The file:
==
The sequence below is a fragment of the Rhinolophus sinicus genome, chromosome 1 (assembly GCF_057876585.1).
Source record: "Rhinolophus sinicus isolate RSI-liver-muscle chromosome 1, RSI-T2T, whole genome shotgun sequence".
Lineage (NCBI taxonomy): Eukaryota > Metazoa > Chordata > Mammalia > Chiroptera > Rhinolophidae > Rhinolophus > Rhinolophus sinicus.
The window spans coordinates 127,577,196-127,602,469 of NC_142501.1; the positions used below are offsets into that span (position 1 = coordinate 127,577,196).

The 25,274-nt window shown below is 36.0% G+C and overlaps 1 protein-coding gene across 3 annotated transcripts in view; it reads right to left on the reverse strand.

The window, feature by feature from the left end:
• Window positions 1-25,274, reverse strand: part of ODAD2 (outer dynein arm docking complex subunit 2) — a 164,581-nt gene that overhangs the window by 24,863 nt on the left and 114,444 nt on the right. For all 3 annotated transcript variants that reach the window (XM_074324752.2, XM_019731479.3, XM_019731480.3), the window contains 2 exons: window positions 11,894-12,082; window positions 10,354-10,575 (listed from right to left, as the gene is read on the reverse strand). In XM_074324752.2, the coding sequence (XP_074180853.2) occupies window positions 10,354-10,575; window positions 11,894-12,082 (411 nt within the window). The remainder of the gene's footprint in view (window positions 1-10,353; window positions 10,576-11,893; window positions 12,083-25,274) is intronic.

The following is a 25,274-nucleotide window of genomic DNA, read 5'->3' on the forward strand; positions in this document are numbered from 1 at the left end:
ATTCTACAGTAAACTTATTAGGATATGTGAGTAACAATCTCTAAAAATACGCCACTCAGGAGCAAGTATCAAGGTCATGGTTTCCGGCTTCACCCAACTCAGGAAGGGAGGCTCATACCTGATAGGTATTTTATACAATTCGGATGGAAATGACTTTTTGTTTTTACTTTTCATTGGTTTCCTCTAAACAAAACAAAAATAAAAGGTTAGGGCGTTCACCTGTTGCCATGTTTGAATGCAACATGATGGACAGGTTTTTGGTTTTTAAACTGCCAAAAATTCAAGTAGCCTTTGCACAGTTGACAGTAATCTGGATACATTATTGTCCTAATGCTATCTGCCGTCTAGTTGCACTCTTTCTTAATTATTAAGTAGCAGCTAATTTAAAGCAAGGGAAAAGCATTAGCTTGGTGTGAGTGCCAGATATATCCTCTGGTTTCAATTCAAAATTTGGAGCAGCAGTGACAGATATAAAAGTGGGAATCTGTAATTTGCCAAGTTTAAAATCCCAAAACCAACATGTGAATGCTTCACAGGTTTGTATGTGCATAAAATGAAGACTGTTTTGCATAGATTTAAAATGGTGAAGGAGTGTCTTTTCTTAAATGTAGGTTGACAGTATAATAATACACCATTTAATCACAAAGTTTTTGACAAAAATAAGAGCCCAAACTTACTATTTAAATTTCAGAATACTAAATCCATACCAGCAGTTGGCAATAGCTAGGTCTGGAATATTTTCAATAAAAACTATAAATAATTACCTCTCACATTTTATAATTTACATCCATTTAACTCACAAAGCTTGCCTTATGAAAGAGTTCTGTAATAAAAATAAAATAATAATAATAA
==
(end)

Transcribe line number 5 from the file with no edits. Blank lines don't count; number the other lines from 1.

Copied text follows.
The 25,274-nt window shown below is 36.0% G+C and overlaps 1 protein-coding gene across 3 annotated transcripts in view; it reads right to left on the reverse strand.